Negotiating national and minority temporalities in the city: Living Jewishly in Copenhagen

Publikation: KonferencebidragKonferenceabstrakt til konferenceFormidling

Resumé

If national landscapes, consisting of familiar and homely spaces, have been crucial to the reproduction of nation, so have national timescapes. The yearly calendar with celebrations of particular days as national holidays or school vacations – with their clear if temporary imprints on cities - are the most conspicuous examples. But smaller-scale rhythms of radio and TV programs or opening hours of public or commercial institutions likewise arrange everyday life into “synchronic, mundane choreographies which in turn feed a sense of collective ‘we’” (Edensor 2007: 32). While globalization has tempered the hold of the national rhythm on national subjects’ lives, in some countries, especially in those with less culturally diversified populations and a strong historical self-understanding as culturally homogenous, the hold persists. This paper focuses on one such case, that of Denmark and its capital city, paying attention to how national, seemingly secular temporal rhythms orchestrate Copenhagen. More specifically, I examine how the city – made through nation’s dominant temporal order – is experienced, lived in and engaged with from a perspective of the city’s tiny minority, that of orthodox Jews, whose everyday life is governed by a strict temporal order regularly out of sync with Denmark’s dominant, Christianity-based temporal order. Combining auto-ethnographical reflections and in-depth interviews, this paper draws conceptually on Sarah Sharma’s (2014) conception of temporalities as differential lived times, imbricated in the production of inequitable power relations. The broader aim is to use the perspective of minority temporalities in the city to open up the problematic of integration to critical temporal analyses.
OriginalsprogEngelsk
Publikationsdato2019
StatusUdgivet - 2019
Begivenhed8th Nordic Geographers Meeting: Sustainable Geography – Geographies of Sustainability - NTNU, Trondheim, Norge
Varighed: 16 jun. 201919 jun. 2019
https://www.ntnu.edu/geography/ngm-2019

Konference

Konference8th Nordic Geographers Meeting
LokationNTNU
LandNorge
ByTrondheim
Periode16/06/201919/06/2019
Internetadresse

Citer dette

Fogelman, T. (2019). Negotiating national and minority temporalities in the city: Living Jewishly in Copenhagen. Abstract fra 8th Nordic Geographers Meeting, Trondheim, Norge.
@conference{4924dc30608146e4add7932018371c4b,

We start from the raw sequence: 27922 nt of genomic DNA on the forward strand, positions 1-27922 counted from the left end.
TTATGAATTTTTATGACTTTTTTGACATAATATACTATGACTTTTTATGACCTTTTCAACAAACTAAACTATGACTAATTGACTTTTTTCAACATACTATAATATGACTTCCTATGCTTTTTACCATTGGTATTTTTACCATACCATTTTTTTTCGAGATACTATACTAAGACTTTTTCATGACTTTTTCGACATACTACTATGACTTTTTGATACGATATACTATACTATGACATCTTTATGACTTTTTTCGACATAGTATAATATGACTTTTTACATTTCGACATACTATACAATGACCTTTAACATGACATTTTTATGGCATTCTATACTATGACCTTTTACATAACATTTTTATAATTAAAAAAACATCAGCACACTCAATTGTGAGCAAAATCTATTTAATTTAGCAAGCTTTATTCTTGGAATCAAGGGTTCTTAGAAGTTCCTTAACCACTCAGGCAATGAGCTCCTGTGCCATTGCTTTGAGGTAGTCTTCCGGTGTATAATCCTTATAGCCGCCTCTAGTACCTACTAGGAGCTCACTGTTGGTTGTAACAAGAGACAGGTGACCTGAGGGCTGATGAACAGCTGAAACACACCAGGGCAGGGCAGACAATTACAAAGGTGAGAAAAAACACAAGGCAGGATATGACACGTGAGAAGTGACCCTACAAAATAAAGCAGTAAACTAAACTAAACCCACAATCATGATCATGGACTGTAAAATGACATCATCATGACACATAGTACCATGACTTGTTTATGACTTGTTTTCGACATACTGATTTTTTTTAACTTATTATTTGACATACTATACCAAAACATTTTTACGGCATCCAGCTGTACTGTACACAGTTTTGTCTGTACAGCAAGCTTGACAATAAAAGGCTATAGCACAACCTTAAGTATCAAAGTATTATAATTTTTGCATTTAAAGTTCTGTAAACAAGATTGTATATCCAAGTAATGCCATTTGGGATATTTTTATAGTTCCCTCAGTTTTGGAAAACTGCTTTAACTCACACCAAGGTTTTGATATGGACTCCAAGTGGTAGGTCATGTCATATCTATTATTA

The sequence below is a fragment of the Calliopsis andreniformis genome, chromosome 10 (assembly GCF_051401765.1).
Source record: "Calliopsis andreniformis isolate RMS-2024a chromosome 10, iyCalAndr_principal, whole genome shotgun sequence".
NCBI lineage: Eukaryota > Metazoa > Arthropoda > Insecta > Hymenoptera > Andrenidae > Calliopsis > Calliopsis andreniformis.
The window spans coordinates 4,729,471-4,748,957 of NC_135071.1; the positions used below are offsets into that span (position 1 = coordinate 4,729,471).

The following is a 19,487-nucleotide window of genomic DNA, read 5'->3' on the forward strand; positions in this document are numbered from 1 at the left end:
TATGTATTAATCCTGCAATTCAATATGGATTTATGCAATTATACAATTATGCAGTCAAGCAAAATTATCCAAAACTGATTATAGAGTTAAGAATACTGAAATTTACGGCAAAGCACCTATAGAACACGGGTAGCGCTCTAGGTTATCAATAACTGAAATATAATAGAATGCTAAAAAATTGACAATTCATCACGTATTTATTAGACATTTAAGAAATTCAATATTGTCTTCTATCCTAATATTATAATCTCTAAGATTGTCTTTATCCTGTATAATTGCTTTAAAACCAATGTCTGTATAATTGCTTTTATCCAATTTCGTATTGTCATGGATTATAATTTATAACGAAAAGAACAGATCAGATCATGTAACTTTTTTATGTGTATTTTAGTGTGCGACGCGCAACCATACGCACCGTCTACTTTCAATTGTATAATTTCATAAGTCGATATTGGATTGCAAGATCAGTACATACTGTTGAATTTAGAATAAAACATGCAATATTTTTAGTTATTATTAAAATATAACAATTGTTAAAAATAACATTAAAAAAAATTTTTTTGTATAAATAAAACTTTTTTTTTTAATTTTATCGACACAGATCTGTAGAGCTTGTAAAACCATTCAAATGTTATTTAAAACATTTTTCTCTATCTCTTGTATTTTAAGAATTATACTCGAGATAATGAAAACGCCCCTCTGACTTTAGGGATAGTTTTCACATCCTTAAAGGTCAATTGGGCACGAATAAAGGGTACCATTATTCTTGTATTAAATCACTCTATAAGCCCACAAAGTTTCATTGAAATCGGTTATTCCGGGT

title = "Negotiating national and minority temporalities in the city: Living Jewishly in Copenhagen",
abstract = "If national landscapes, consisting of familiar and homely spaces, have been crucial to the reproduction of nation, so have national timescapes. The yearly calendar with celebrations of particular days as national holidays or school vacations – with their clear if temporary imprints on cities - are the most conspicuous examples. But smaller-scale rhythms of radio and TV programs or opening hours of public or commercial institutions likewise arrange everyday life into “synchronic, mundane choreographies which in turn feed a sense of collective ‘we’” (Edensor 2007: 32). While globalization has tempered the hold of the national rhythm on national subjects’ lives, in some countries, especially in those with less culturally diversified populations and a strong historical self-understanding as culturally homogenous, the hold persists. This paper focuses on one such case, that of Denmark and its capital city, paying attention to how national, seemingly secular temporal rhythms orchestrate Copenhagen. More specifically, I examine how the city – made through nation’s dominant temporal order – is experienced, lived in and engaged with from a perspective of the city’s tiny minority, that of orthodox Jews, whose everyday life is governed by a strict temporal order regularly out of sync with Denmark’s dominant, Christianity-based temporal order. Combining auto-ethnographical reflections and in-depth interviews, this paper draws conceptually on Sarah Sharma’s (2014) conception of temporalities as differential lived times, imbricated in the production of inequitable power relations. The broader aim is to use the perspective of minority temporalities in the city to open up the problematic of integration to critical temporal analyses.",
author = "Tatiana Fogelman",
year = "2019",
language = "English",
note = "Nordic Geographers Meeting : Sustainable Geography - Geographies of Sustainability, NGM ; Conference date: 16-06-2019 Through 19-06-2019",